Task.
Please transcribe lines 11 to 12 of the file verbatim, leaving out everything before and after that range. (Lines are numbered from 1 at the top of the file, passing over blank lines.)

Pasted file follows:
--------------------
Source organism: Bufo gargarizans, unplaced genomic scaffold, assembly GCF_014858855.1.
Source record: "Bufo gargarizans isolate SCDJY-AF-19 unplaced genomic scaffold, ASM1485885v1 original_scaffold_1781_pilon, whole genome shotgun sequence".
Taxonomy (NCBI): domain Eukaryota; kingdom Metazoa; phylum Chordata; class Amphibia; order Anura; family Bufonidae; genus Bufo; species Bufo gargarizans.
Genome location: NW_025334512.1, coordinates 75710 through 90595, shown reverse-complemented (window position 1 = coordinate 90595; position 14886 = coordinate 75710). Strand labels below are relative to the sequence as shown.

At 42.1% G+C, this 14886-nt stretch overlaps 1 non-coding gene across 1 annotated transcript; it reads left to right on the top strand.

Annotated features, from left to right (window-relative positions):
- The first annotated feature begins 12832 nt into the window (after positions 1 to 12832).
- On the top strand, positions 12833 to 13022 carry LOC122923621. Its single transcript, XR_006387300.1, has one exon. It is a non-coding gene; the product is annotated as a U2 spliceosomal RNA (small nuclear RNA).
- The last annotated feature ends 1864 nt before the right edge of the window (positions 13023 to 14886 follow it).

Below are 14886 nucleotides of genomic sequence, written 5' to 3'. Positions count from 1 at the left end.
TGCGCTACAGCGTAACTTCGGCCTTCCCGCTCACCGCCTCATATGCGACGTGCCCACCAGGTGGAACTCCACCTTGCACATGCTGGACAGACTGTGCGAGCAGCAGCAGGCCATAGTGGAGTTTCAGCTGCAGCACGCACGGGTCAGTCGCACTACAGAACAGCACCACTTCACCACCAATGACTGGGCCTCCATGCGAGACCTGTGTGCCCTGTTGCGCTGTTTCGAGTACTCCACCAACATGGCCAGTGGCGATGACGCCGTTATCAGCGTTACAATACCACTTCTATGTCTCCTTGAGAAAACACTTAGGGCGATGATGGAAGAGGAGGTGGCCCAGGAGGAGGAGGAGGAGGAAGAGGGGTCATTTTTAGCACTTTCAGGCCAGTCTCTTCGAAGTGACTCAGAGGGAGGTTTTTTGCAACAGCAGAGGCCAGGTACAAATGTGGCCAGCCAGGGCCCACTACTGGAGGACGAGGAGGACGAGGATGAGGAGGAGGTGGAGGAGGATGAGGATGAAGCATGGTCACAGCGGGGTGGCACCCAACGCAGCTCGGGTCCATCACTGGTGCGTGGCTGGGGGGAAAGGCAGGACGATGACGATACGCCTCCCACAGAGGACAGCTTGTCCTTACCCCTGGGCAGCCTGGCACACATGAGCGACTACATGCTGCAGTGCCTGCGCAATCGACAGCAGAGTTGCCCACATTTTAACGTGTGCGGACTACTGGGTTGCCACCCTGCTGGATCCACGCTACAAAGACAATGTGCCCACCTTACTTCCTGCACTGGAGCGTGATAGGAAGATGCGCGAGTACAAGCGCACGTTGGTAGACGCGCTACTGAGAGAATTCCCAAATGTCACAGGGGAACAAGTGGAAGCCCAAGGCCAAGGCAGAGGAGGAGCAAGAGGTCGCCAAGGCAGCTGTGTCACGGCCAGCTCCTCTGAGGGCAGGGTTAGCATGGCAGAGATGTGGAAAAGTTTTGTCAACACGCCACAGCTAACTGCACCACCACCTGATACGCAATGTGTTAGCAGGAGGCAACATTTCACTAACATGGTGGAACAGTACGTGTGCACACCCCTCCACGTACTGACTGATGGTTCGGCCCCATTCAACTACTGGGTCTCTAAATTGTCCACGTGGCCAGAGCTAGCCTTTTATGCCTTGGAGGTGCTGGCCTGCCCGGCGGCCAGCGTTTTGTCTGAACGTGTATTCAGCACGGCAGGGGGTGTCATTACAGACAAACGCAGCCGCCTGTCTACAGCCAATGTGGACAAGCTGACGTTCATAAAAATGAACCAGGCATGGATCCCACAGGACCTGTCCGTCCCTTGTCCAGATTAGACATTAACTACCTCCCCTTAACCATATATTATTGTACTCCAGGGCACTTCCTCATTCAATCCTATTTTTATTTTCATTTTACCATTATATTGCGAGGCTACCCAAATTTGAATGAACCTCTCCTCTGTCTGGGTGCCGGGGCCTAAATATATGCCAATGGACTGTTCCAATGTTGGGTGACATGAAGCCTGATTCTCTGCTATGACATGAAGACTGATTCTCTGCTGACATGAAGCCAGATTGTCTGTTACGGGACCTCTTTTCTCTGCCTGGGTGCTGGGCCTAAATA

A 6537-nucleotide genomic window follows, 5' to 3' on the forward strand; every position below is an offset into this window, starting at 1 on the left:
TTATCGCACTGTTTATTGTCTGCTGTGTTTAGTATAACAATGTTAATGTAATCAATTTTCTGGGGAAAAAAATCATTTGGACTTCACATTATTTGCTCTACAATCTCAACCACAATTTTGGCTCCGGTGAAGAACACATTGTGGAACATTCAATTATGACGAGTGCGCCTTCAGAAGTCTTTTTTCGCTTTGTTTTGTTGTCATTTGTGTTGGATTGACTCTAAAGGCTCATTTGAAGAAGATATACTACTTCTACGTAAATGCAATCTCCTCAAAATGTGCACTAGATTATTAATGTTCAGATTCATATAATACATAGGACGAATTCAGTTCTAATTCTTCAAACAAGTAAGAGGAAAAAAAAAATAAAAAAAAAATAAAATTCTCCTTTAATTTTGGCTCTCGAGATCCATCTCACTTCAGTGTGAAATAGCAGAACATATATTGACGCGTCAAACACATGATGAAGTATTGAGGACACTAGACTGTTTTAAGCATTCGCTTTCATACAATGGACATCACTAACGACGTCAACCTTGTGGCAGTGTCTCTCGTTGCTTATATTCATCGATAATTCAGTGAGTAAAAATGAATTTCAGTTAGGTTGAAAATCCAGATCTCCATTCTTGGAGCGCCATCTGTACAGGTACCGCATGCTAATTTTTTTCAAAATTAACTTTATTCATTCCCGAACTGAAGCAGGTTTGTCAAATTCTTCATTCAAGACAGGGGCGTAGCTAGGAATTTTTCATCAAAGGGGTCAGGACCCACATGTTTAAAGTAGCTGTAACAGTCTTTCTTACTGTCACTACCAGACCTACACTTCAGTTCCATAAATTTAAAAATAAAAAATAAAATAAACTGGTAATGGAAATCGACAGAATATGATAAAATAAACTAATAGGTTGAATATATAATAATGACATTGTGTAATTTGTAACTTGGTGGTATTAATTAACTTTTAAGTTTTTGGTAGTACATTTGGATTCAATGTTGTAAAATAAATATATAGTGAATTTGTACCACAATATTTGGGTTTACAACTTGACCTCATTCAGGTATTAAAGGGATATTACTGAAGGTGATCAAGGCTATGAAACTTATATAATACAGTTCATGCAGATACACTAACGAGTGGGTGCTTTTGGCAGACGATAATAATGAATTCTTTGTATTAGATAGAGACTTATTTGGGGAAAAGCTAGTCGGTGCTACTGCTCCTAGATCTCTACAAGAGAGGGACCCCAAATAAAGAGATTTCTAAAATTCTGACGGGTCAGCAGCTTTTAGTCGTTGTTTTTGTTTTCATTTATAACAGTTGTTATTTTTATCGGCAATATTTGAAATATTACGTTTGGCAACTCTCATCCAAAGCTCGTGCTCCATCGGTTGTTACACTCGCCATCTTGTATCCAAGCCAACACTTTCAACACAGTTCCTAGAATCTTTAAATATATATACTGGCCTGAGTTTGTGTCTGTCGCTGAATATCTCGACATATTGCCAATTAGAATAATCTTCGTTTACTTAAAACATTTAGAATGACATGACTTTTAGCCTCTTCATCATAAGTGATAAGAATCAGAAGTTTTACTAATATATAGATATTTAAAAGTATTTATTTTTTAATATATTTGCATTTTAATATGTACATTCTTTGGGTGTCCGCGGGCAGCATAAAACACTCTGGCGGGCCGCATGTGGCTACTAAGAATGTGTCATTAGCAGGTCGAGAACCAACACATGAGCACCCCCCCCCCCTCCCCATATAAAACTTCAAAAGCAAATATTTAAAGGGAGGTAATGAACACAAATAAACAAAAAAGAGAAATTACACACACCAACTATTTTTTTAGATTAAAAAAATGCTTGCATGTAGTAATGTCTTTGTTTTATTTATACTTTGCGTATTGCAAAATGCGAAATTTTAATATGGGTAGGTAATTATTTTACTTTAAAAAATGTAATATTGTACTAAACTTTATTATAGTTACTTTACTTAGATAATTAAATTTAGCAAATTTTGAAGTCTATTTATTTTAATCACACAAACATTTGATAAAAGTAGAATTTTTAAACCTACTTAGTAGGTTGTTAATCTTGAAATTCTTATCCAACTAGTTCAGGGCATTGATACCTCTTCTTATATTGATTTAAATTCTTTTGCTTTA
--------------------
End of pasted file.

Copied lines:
TGCGCTACAGCGTAACTTCGGCCTTCCCGCTCACCGCCTCATATGCGACGTGCCCACCAGGTGGAACTCCACCTTGCACATGCTGGACAGACTGTGCGAGCAGCAGCAGGCCATAGTGGAGTTTCAGCTGCAGCACGCACGGGTCAGTCGCACTACAGAACAGCACCACTTCACCACCAATGACTGGGCCTCCATGCGAGACCTGTGTGCCCTGTTGCGCTGTTTCGAGTACTCCACCAACATGGCCAGTGGCGATGACGCCGTTATCAGCGTTACAATACCACTTCTATGTCTCCTTGAGAAAACACTTAGGGCGATGATGGAAGAGGAGGTGGCCCAGGAGGAGGAGGAGGAGGAAGAGGGGTCATTTTTAGCACTTTCAGGCCAGTCTCTTCGAAGTGACTCAGAGGGAGGTTTTTTGCAACAGCAGAGGCCAGGTACAAATGTGGCCAGCCAGGGCCCACTACTGGAGGACGAGGAGGACGAGGATGAGGAGGAGGTGGAGGAGGATGAGGATGAAGCATGGTCACAGCGGGGTGGCACCCAACGCAGCTCGGGTCCATCACTGGTGCGTGGCTGGGGGGAAAGGCAGGACGATGACGATACGCCTCCCACAGAGGACAGCTTGTCCTTACCCCTGGGCAGCCTGGCACACATGAGCGACTACATGCTGCAGTGCCTGCGCAATCGACAGCAGAGTTGCCCACATTTTAACGTGTGCGGACTACTGGGTTGCCACCCTGCTGGATCCACGCTACAAAGACAATGTGCCCACCTTACTTCCTGCACTGGAGCGTGATAGGAAGATGCGCGAGTACAAGCGCACGTTGGTAGACGCGCTACTGAGAGAATTCCCAAATGTCACAGGGGAACAAGTGGAAGCCCAAGGCCAAGGCAGAGGAGGAGCAAGAGGTCGCCAAGGCAGCTGTGTCACGGCCAGCTCCTCTGAGGGCAGGGTTAGCATGGCAGAGATGTGGAAAAGTTTTGTCAACACGCCACAGCTAACTGCACCACCACCTGATACGCAATGTGTTAGCAGGAGGCAACATTTCACTAACATGGTGGAACAGTACGTGTGCACACCCCTCCACGTACTGACTGATGGTTCGGCCCCATTCAACTACTGGGTCTCTAAATTGTCCACGTGGCCAGAGCTAGCCTTTTATGCCTTGGAGGTGCTGGCCTGCCCGGCGGCCAGCGTTTTGTCTGAACGTGTATTCAGCACGGCAGGGGGTGTCATTACAGACAAACGCAGCCGCCTGTCTACAGCCAATGTGGACAAGCTGACGTTCATAAAAATGAACCAGGCATGGATCCCACAGGACCTGTCCGTCCCTTGTCCAGATTAGACATTAACTACCTCCCCTTAACCATATATTATTGTACTCCAGGGCACTTCCTCATTCAATCCTATTTTTATTTTCATTTTACCATTATATTGCGAGGCTACCCAAATTTGAATGAACCTCTCCTCTGTCTGGGTGCCGGGGCCTAAATATATGCCAATGGACTGTTCCAATGTTGGGTGACATGAAGCCTGATTCTCTGCTATGACATGAAGACTGATTCTCTGCTGACATGAAGCCAGATTGTCTGTTACGGGACCTCTTTTCTCTGCCTGGGTGCTGGGCCTAAATA

A 6537-nucleotide genomic window follows, 5' to 3' on the forward strand; every position below is an offset into this window, starting at 1 on the left: